"A Supposedly Fun Thing I’ll Never Do Again"
The title story in this 1998 collection of “essays and arguments” places Wallace on assignment for "Harper's Magazine" chronicling the his full-immersion experience in the orgiastic excess of a seven-day luxury cruise to the Caribbean. This vivid and hilariously grotesque carnival of the absurd doubles as a lacerating portrait of Americans in thrall to escapist consumption. Though it would have been easy to lather the piece in snide satire, Wallace achieves something much more complex and humane with his virtuoso use of detail: “I have seen an all-red leisure suit with flared lapels. I have smelled suntan lotion spread over 2,100 pounds of hot flesh. I have been addressed as ‘Mon’ in three different nations. I have seen 500 upscale Americans dance the Electric Slide.”
"Consider the Lobster"
Back in the heyday of long-form entertainment magazine journalism, an enterprising editor at "Premiere," the dearly departed movie monthly, sent Wallace to Las Vegas to cover the AVN, the Adult Video News Awards (a.k.a. the porn Oscars). The resulting piece, "Big Red Son," captures the pathos and humor of this underworld with the dark poetry of a Paul Thomas Anderson movie. Wallace renders the event with a riveting combination of New Journalism-influenced narrative drama and his own brand of self-conscious candor about his own attraction-repulsion response to his down-and-dirty subject matter.
"Roger Federer is a Religious Experience"
This celebration of Federer’s preternatural gifts on the court is really a meditation on the mysteries of genius and the Swiss tennis champ’s unique gift for grace under pressure. The piece, which ran in The New York Times just two years before Wallace died, is infused with a melancholy searching quality, as if Wallace were trying to crack the metaphysical code to accepting one’s greatness without the constant urge to self-destruct.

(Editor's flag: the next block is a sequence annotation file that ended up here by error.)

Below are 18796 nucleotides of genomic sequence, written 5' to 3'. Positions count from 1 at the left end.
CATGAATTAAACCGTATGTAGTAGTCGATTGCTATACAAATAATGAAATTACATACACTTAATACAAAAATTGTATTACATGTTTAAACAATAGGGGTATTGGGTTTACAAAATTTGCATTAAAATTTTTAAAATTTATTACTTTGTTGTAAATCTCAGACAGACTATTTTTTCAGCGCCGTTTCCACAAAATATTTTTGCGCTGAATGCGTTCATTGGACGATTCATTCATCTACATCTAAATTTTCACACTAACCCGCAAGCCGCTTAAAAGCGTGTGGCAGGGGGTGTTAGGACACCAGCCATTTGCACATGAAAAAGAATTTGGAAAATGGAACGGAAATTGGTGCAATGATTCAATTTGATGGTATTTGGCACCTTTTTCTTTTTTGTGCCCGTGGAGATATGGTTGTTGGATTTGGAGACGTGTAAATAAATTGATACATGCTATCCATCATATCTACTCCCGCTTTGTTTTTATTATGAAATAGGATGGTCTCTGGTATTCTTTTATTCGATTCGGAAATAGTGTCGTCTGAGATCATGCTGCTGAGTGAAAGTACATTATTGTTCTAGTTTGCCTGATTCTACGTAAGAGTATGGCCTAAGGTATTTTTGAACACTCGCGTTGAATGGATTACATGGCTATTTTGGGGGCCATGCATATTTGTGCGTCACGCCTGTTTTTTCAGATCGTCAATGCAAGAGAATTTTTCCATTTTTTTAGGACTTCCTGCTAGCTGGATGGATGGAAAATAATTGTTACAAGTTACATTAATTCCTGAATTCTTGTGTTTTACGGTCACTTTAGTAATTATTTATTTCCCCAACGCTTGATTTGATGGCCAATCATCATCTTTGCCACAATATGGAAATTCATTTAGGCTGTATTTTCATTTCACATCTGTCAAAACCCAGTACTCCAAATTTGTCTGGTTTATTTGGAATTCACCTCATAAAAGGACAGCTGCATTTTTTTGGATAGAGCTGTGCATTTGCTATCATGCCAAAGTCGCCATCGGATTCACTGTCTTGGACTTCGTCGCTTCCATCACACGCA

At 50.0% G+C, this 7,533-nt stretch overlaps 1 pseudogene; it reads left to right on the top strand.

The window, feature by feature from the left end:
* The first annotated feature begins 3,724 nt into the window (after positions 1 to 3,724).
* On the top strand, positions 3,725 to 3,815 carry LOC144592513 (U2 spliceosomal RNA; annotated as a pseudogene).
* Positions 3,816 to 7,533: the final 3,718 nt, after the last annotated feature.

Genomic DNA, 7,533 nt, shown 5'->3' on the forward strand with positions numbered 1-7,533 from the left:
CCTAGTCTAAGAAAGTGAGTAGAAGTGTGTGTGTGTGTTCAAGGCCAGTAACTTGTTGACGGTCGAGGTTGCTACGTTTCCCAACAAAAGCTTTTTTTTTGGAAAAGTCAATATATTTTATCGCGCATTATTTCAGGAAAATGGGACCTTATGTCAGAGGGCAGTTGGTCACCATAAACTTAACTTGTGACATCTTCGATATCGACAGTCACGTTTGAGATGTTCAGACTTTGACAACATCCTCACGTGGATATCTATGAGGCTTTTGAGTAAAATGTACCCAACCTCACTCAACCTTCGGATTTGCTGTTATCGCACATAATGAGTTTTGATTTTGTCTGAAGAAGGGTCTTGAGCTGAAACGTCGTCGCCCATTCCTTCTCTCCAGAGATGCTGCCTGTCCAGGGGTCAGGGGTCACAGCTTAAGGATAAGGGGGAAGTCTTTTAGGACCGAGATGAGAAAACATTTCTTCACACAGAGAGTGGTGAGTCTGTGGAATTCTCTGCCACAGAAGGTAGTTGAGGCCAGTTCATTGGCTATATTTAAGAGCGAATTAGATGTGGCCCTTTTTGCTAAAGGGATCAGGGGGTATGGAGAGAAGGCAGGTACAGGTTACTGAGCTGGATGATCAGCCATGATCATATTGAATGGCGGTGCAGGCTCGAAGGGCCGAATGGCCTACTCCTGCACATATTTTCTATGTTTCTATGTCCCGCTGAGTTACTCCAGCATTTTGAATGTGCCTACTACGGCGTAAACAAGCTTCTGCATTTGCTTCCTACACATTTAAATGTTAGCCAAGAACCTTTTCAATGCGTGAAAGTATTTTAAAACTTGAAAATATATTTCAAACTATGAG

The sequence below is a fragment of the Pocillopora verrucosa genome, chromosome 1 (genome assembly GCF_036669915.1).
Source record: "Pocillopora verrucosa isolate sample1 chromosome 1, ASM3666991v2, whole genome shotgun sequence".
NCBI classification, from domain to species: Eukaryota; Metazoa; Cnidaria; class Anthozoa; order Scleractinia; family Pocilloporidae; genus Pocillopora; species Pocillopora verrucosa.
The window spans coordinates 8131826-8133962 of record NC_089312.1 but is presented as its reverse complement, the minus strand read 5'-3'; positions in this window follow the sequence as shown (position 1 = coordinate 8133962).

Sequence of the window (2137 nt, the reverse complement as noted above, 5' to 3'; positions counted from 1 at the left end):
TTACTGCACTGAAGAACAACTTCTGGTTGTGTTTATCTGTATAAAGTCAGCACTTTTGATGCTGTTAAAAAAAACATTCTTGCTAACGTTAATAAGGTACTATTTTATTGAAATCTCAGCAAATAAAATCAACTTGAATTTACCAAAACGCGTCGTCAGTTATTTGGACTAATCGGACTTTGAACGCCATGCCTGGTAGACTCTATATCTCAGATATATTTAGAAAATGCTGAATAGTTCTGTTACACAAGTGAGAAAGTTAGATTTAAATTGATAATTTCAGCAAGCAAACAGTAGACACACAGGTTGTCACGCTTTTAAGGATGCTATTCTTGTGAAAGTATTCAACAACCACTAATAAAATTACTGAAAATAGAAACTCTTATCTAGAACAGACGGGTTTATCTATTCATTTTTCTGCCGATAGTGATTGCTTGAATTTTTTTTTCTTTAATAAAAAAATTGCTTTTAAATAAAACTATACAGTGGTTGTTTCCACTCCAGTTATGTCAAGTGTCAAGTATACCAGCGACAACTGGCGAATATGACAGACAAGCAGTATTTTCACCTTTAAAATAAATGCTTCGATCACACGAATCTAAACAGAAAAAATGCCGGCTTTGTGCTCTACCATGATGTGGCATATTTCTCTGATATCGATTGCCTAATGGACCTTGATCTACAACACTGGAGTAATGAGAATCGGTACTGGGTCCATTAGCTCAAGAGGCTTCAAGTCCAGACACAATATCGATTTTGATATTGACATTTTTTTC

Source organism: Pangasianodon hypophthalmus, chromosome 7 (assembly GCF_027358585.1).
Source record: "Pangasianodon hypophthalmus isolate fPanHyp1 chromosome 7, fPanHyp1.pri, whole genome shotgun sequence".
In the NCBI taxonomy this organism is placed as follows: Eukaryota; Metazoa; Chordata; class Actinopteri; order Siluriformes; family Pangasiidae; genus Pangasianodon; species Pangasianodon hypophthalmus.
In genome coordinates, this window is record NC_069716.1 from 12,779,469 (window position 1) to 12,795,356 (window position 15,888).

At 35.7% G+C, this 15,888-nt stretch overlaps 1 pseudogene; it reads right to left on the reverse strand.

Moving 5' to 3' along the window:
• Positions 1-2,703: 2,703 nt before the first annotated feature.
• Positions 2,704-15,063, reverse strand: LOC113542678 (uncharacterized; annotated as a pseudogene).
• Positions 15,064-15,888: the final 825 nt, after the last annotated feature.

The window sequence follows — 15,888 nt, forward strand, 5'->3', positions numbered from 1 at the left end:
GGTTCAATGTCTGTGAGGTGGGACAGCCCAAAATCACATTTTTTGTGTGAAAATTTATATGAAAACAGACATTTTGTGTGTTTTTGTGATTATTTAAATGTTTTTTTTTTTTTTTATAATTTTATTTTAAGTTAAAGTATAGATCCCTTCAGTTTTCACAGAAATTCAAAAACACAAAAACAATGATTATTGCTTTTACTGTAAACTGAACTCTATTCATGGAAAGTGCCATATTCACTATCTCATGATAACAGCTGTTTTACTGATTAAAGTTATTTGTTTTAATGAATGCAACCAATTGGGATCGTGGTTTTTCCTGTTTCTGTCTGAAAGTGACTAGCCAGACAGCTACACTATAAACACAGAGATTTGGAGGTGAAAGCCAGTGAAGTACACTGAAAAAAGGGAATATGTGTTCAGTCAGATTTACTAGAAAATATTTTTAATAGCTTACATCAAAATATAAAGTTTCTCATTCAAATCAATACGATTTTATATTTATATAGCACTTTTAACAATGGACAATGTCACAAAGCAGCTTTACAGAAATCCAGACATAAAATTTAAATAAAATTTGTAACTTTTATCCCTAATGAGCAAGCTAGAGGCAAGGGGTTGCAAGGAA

"This is Water: Some Thoughts on a Significant Occasion about Living a Compassionate Life"
In 2005, Wallace delivered a commencement address to the graduating undergraduates at Kenyon College that was nothing less than a prescription for leading a meaningful life in spite and because of the inevitable creep of loneliness and despair. His heartfelt advice resonates and reverberates with an earnest desire to offer a useful no-bullshit assessment of the challenges we all face in fending off the assault of unhealthy temptation in the big wide world.
Now that you’ve made it through the initiation phase, you’re likely no longer put off by Wallace's metafictional acrobatics and small-type footnotes. It’s now time to graduate to the DFW big leagues. One thousand, one hundred and four pages may look like a punishing marathon, but trust that you’ll hit your stride and start feeling those endorphins kick in the deeper you come to know the rag-tag cast of characters battling their own demons with varying degrees of success in "Infinite Jest." Wallace weaves together intersecting storylines involving a halfway house, an elite tennis academy, and Hollywood flunkies to create an infinitely tender and funny portrait of contemporary life.